The First Fruit of Spring
“There were others who prophesied, with rays shining on their foreheads, about the sometime ditches that would carry water all over the valley—who knows? maybe in our lifetime—or deep wells with steam engines to pump the water up out of the guts of the world. Can you imagine? Just think what this land would raise with plenty of water! Why, it will be a frigging garden!”
East of Eden, John Steinbeck
In California, spring came early. It rained like crazy in December and we were hopeful that the drought would ease. Instead we have had an early spring with so many days of sunshine I have almost forgotten about the coastal fog. I got an email notice from our local farm stand, The Farm, saying the strawberry harvest began early this year and flats of berries were available before the farm stand opens in late April. I was so excited at the thought of sweet, organic strawberries that I had to have some. Driving home, the scent of the first fruit of spring was overpowering. I easily devoured an entire basket that afternoon. The next morning we had some with our breakfast. I made these shortcakes and then as quickly as they arrived, the first fruit of spring was gone.
A vibrancy in flavor comes from pairing mint with strawberries in this classic American dessert. Mint might be the forgotten flavor of spring. In my garden it has already emerged from winter dormancy and is begging to be clipped back. A few sprigs will bring sparkle and brightness to this dessert. I reduced the amount of sugar in the shortcakes, berries and whipped cream to make sure the naturally sweet berries would be the center of attention.
A tender and buttery shortcake felt like spring. I took a chance and used cake flour. What a difference changing flour makes in a recipe. The dough was so tender the shortcakes grew wider rather than taller. I also used European style butter which has a higher fat content and less moisture than American style butter. The European butter gave my shortcakes rich buttery flavor and a sunny yellow color. Essentially a sweet biscuit, flaky, light shortcakes are easy to make. The critical step is how the dough is treated once the liquid is added to the dry ingredients. I don’t use a spoon to mix in the liquid, I prefer a flexible dough and bowl scraper. Using the scraper with a lifting and rolling motion to mix the liquid and dry ingredients until they are almost combined results in a biscuit with a soft and flaky texture. I scrape the dough out of the bowl and unto my floured work surface. With just a few gentle kneading motions the dough comes together in a cohesive ball. With a quick roll and cut into shapes the shortcakes are ready for the oven.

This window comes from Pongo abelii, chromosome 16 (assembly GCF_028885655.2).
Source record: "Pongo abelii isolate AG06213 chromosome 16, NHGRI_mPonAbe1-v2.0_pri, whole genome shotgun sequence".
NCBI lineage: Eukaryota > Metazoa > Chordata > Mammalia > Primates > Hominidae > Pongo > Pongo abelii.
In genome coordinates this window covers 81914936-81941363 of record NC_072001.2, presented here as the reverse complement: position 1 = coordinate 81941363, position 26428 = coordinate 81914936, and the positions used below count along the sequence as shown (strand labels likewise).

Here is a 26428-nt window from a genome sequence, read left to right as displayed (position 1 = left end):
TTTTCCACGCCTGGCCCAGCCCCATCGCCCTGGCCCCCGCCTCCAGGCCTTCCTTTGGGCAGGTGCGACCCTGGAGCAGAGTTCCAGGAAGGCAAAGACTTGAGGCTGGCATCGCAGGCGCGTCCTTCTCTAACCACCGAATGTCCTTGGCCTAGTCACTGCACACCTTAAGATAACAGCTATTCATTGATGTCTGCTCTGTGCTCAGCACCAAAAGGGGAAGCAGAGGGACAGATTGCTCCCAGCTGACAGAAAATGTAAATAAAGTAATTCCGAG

|Strawberries and Mint|
|3 sprigs||fresh mint|
|3/4t||fine grain sea salt|
|1/2C||cold, unsalted European style butter, if available|
- Clean and slice the berries into a bowl. Mince several leaves of mint and add to the bowl of strawberries. Reserve a sprig of mint to garnish the finished shortcakes. Toss the berries and mint with 2 tablespoons of sugar and let macerate while making the shortcakes.
- Line a sheet pan with parchment. Heat the oven to 425°.
- In a medium sized bowl sift or shake through a sieve the cake flour, 3 tablespoons of sugar, baking powder, baking soda and salt. Cut the cold butter into cubes and add to the flour mixture. Using your fingers or a pastry cutter work the butter into the flour. Combine until the butter is coated with flour and resembles very large crumbs. Some chunks should remain larger, roughly the size of dimes or pennies.
- Add the buttermilk to the bowl with the flour mixture. Gently mix to combine, just until the dough comes together. Do not over mix. If the mixture remains dry in places and does not come together, add more buttermilk, a tablespoon at a time. Place the dough on a lightly floured surface and gather the dough together in a ball. Give the dough a few gentle kneads to form a cohesive ball and then pat into flattened circle. With a flour dusted rolling pin or your hands gently flatten the dough into a circle that is 1” high. To make seven shortcakes use a floured 3” in diameter pastry cutter. Cut out the biscuits by pressing straight down, without twisting the cutter. Place them on the parchment covered sheet pan two inches apart. Gently reform the scraps to make more biscuits.
- Brush the tops of shortcakes with buttermilk and then sprinkle with sugar. Bake for 15-20 minutes until the biscuits are fluffy and golden brown on the edges. Remove from the sheet pan to a cooling rack to cool completely.
- In the bowl of a stand mixer fitted with the whipping attachment add the cream. Begin to whip the cream on low speed, gradually increasing speed as the cream thickens. When the cream is the consistency of thick yogurt gradually add the tablespoon of sugar while the mixer is rotating. Then add the vanilla. Once the sugar and vanilla are incorporated, stop the mixer and check to see if the cream is ready. For shortcakes the cream should form soft cloud like pillows that will drape across the shortcakes and flow down the sides onto the plate. If stiffer whipped cream is desired, continue beating the cream for another minute and check it again.
- To serve the shortcakes cut them in half. Place the bottom half on the serving plate and place a generous scoop of whipped cream on top of the shortcake. Add a large spoonful of macerated berries with their juice. Then place the top of the shortcake on top of the berries and cream. A dollop of cream can be placed on top of the shortcake with a garnish of mint leaves. Serve with lots more berries.
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